1. Describe the locations and concentrations of tornadoes during January. In what state do the most intense (F3 or higher) tornadoes occur?

MISSISSIPPI

2. Describe the locations and concentrations of tornadoes during May. In what states (name three) do the most intense (F3 or higher) tornadoes occur?

ANSWERS INCLUDE: OKLAHOMA, KANSAS, NEBRASKA, IOWA, TEXAS

3. Describe the locations and concentrations of tornadoes during July. In what states (name three) do the most intense (F3 or higher) tornadoes occur?

ANSWERS INCLUDE: NORTH DAKOTA, SOUTH DAKOTA, MINNESOTA, NEBRASKA, IOWA

Tornado Alley

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Step 3

Tornadoes and Seasonal Weather

Most scientists believe there is a strong correlation between seasons and the development of tornadoes. One of the key components of seasonal change is the location of the upper-level jet stream. The jet stream is a ‘river of air’ located in the atmosphere that helps to move weather systems in a general West to East direction across the United States.

As the year moves from winter to summer, the jet stream migrates from south to north, altering the dynamics of weather from coast to coast. In your ArcView activity, there are three jet stream themes, one winter, one summer, and one equinox (for both spring and fall). These graphics show the generalized position of the seasonal jet stream.

4. Do you see a relationship between the location of the Winter Jet Stream and January Tornadoes?

YES; THEY ARE BOTH NEAR THE GULF COAST

5. Do you see as strong a relationship between the location of the Equinox Jet Stream and May Tornadoes?

NOT AS STRONG

6. What about between the location of the Summer Jet Stream and July Tornadoes?

MORE THAN EQUINOX BUT NOT WINTER

7. Which of the three seasonal jet streams shows the strongest relationship to tornado location?

WINTER IS STRONGEST

8. Other than the jet stream, what other influences (weather or otherwise) may can cause different patterns of tornadoes?

TOPOGRAPHY, TEMPERATURE

Tornado Alley

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Step 4

Oklahoma Tornadoes

Now that you have seen some of the general patterns of tornadoes across the United States, we will take a look at a specific event in Oklahoma. In the past several years, the city of Moore, south of Oklahoma City, has been hit by two major tornadoes. The first occurred on May 3, 1999 and was one of the largest and most intense tornadoes in Oklahoma history.

The second came as part of a two day outbreak on May 8 and 9, 2003. The path of the 2003 tornado followed almost exactly the path of the 1999 storm. In ArcView, close the US Jet Stream view and open the Oklahoma May 2003 view.

The tornadoes we are looking at happened in Oklahoma and Cleveland Counties. Zoom to these counties in your view. When you zoom in, you should see the road layers for each county appear, along with the tracks for the May 8 & 9 tornadoes. We want to focus on the May 8th tornado. Zoom to only the May 8th track.

Step 5

The Fujita Scale

Tornadoes are classified using a system known as the Fujita Scale. The Fujita scale ranges from 0 to 5 with higher number representing progressively more damaging storm forces. On the last page of this activity, there is a chart displaying information on the different Fujita classifications.

Now, we want to reclassify the track to display the different Fujita, or F-values along the damage path. Open the Legend Editor and change the Legend Type to Graduated Color, then select F_scale as the Classification Field. Click Apply. The tornado track should now be several shades of red, with the darkest color representing the highest Fujita value.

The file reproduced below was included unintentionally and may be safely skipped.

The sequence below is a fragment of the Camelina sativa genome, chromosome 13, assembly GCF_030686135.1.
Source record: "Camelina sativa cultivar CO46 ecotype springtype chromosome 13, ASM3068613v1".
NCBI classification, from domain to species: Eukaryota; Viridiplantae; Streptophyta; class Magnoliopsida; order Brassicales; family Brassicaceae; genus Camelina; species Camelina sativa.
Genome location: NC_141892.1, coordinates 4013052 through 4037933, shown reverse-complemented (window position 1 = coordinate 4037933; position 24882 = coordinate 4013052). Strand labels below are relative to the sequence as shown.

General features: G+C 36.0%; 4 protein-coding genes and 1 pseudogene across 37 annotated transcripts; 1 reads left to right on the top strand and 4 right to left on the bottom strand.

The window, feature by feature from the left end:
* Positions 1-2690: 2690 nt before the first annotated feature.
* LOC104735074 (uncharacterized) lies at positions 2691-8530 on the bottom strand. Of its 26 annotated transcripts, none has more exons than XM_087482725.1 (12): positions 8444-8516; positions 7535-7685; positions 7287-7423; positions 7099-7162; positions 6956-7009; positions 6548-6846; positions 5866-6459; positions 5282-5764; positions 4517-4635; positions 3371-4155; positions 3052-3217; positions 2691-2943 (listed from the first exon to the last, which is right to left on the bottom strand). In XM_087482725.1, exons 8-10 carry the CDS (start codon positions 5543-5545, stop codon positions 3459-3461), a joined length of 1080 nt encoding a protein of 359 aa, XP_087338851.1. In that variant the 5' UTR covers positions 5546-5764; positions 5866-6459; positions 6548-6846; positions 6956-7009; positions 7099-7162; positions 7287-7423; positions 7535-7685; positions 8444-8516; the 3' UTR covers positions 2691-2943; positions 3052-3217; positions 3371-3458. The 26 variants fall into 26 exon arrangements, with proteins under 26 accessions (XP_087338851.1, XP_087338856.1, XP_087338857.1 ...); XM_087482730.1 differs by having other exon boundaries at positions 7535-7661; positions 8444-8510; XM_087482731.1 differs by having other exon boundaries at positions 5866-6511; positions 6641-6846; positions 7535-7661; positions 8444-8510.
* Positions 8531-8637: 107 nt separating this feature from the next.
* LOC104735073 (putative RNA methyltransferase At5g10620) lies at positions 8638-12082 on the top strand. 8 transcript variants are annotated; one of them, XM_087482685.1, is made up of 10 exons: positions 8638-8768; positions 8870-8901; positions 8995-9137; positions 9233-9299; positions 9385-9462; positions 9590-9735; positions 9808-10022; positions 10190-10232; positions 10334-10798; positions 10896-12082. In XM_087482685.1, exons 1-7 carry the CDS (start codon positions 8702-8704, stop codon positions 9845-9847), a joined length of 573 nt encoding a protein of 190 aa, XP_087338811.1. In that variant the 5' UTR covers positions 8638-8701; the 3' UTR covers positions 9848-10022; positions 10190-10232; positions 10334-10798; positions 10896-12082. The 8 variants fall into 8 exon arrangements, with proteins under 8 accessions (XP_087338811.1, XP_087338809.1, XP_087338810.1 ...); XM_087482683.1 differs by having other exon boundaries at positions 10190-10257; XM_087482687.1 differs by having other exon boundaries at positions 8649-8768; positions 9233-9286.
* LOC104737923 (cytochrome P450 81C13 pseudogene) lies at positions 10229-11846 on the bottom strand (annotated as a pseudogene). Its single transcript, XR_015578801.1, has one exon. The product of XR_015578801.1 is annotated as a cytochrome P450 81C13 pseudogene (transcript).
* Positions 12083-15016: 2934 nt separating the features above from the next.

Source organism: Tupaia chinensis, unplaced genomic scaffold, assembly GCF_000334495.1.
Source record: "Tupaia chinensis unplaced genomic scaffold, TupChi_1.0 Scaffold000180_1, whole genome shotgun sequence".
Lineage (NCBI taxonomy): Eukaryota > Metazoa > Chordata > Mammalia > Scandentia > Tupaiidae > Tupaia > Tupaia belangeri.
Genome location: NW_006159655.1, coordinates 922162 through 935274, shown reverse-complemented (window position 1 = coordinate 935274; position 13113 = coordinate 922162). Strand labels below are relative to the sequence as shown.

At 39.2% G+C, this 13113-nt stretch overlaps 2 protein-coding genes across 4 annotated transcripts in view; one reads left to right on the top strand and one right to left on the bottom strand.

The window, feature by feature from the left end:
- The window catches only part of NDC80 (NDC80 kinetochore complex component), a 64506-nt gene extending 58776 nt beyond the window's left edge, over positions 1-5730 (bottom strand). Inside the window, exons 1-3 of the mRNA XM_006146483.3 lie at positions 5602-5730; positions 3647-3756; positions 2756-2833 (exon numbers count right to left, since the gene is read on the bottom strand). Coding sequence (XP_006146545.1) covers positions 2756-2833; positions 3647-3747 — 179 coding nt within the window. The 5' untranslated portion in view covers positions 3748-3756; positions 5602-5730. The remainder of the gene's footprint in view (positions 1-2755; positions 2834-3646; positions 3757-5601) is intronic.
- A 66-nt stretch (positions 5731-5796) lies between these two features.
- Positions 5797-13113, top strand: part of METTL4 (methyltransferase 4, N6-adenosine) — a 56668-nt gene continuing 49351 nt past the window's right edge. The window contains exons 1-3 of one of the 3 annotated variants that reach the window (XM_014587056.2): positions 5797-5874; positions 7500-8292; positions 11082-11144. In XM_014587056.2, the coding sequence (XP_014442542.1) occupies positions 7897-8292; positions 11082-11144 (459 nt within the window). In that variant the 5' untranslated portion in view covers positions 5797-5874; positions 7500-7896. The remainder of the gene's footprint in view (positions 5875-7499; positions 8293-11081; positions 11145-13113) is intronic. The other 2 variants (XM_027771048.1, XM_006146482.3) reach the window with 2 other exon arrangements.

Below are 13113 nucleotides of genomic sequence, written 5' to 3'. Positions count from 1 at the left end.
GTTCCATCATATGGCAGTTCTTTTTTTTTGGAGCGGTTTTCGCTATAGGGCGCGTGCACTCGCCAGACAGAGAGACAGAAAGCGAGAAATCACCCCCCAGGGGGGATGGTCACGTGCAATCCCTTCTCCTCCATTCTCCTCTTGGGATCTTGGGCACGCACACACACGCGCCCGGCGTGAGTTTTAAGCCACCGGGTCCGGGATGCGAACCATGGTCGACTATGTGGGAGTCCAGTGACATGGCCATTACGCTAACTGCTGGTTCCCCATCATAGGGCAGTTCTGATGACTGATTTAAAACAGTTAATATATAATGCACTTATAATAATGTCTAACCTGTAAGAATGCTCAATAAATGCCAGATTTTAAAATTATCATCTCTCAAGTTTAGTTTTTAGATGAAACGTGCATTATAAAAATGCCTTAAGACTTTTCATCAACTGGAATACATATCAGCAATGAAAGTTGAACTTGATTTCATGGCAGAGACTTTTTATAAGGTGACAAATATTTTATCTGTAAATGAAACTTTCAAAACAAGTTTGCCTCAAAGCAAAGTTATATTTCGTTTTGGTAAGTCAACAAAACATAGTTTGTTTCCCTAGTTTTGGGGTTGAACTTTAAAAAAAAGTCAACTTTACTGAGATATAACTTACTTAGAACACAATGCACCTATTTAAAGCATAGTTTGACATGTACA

9. What is the highest F-value for this tornado track?

4

Tornado Alley

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Step 5

The Fujita Scale, cont

10. What would be the top wind speed for this tornado?

260 MPH

11. According to the Fujita Scale, what kind of damage would be expected with this type of tornado?

DEVESTATING DAMAGE; HOUSES LEVELED/STRUCTURES WITH WEAK FOUNDATIONS BLOWN AWAY SOME DISTANCE/LARGE MISSILES

Step 6

GIS Analysis of Tornado Damage Extents

GIS can be an important tool for emergency personnel and damage assessment teams who are evaluating the area after a tornado hits. Officials will want to know how big the tornado was, where it first touched down and finally dissipated. In addition, the specific location of damaged or destroyed structures can be determined using aerial photographs.

Using your Identify tool and your measure tool, answer the following questions about the tornado damage track. (When looking at the track, answer questions based on the main track, not the small segment to the southwest.)

12. Near what intersection does the May 8th tornado first touch down?

S SANTA FE & NW 5TH

13. Near what intersection does the May 8th tornado finally dissapate (use the closest major intersection)?

S INDIAN MERIDIAN & E RENO

14. How wide is the widest part of the damage path, in meters?

760M (±25)

Tornado Alley

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Step 7

Air Photo Analysis

Your view of the May 8th tornado also includes the color DOQQ for Oklahoma County. This image includes the damage path for this tornado, even though most of the path is in Cleveland County. Turn on the Oklahoma County 2003 DOQQs theme and zoom into the area near the start of the damage path, close to Interstate 35.

15. Can you see the damage path in the photo? What types of structures (residential, commercial, industrial, etc) appear to be the hardest hit?

MOSTLY RESIDENTIAL

Zoom to the area where the tornado crosses Interstate 40. The tornado at this point had been on the ground for some time and was, at some points, as high as an F4.

16. Are there as many structures damaged here as there were in the area around I-35? What kind of damage is more evident here?

NO; MOSTLY VEGETATION/TREES & FIELDS

Tornado Alley

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Table 1

The Fujita Scale

Table from The Online Tornado FAQ by Roger Edwards, NOAA/NWS Storm Prediction Center, Norman Oklahoma

Tornado Alley